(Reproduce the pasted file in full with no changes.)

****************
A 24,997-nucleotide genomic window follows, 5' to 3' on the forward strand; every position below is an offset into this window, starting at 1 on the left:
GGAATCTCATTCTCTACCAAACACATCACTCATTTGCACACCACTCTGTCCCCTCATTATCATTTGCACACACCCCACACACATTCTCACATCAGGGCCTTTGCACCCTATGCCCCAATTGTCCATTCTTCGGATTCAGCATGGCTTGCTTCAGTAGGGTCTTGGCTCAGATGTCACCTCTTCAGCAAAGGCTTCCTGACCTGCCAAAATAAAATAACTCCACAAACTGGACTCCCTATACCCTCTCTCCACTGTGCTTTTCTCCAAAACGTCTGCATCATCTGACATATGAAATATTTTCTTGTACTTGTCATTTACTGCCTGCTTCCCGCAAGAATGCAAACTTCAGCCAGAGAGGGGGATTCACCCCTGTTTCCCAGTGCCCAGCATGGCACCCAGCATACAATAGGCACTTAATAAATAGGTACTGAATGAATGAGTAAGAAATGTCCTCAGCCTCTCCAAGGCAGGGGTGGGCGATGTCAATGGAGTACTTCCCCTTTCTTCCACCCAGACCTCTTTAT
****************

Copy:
A 24,997-nucleotide genomic window follows, 5' to 3' on the forward strand; every position below is an offset into this window, starting at 1 on the left:
GGAATCTCATTCTCTACCAAACACATCACTCATTTGCACACCACTCTGTCCCCTCATTATCATTTGCACACACCCCACACACATTCTCACATCAGGGCCTTTGCACCCTATGCCCCAATTGTCCATTCTTCGGATTCAGCATGGCTTGCTTCAGTAGGGTCTTGGCTCAGATGTCACCTCTTCAGCAAAGGCTTCCTGACCTGCCAAAATAAAATAACTCCACAAACTGGACTCCCTATACCCTCTCTCCACTGTGCTTTTCTCCAAAACGTCTGCATCATCTGACATATGAAATATTTTCTTGTACTTGTCATTTACTGCCTGCTTCCCGCAAGAATGCAAACTTCAGCCAGAGAGGGGGATTCACCCCTGTTTCCCAGTGCCCAGCATGGCACCCAGCATACAATAGGCACTTAATAAATAGGTACTGAATGAATGAGTAAGAAATGTCCTCAGCCTCTCCAAGGCAGGGGTGGGCGATGTCAATGGAGTACTTCCCCTTTCTTCCACCCAGACCTCTTTAT